John Fagan

TB treatment takes centre-stage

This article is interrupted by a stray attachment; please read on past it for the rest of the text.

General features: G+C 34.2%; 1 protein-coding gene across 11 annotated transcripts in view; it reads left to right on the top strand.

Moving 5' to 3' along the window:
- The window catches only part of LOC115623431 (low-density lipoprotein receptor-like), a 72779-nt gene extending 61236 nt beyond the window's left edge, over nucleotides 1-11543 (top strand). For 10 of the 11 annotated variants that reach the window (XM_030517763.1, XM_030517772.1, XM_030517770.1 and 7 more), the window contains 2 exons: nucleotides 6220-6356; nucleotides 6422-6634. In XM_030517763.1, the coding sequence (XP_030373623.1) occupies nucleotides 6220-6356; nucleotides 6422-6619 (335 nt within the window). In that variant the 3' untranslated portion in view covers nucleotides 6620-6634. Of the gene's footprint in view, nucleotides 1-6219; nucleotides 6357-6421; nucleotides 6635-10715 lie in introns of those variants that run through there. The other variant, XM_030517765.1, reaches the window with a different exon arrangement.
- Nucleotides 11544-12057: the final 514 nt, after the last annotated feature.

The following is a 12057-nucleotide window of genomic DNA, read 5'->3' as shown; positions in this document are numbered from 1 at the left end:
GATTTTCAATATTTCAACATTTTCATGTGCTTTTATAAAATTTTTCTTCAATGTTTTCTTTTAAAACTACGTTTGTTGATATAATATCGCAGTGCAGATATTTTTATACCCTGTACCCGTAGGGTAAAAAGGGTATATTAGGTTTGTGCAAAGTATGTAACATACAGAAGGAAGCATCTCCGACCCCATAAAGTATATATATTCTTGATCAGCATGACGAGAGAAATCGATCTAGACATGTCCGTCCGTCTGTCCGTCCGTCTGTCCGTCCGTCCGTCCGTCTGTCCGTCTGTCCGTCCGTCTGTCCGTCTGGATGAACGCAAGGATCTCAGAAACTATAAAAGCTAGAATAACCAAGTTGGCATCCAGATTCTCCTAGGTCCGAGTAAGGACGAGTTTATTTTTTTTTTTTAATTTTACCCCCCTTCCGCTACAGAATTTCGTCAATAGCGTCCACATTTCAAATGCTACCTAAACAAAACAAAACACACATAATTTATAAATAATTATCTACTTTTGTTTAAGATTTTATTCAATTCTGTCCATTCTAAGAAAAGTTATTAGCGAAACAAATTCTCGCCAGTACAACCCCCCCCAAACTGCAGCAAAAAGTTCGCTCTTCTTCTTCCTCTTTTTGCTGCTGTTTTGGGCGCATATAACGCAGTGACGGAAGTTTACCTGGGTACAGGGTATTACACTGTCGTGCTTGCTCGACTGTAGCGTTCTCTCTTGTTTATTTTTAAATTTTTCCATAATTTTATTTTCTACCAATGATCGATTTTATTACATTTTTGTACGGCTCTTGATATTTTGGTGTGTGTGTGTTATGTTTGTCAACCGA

Tuberculosis (TB) is curable and is easy to diagnose, yet 37 South Africans on average die of the disease every day, and it has become a national health priority. Several pharmaceutical companies involved in the development and production of TB medication are focusing their CSI efforts in the area of TB research and treatment. The project, dubbed Action TB, started about 10 years ago to find an effective cure for TB. Another element of Action TB has been to work with Cape Town communities, some of which have the highest TB prevalence in the world. For example, we support an income-generation project for people who are HIV positive and have TB, says Ehrich. They are trained in crafts and acquire skills such as pottery, beading and sewing, and there is a crèche for their children. We buy a lot of their merchandise and put our branding on it to hand out as corporate gifts, which contributes to the sustainability of the project. Aventis has been involved for many years in addressing the TB challenge through research grants and education initiatives, culminating in the formation of the TB Free Project. TB Free was established in association with the Nelson Mandela Foundation and the health department. The project aims to convey the message that TB is curable, and to eliminate the stigma surrounding the disease because of its association with HIV/AIDS. The TB Free Project will establish nine TB centres, one in each province, and has conducted a needs analysis to determine each province's requirements. The centres will be centrally located and will use mobile units, to reach outlying communities. (Source: Business Day , 7 February 2003)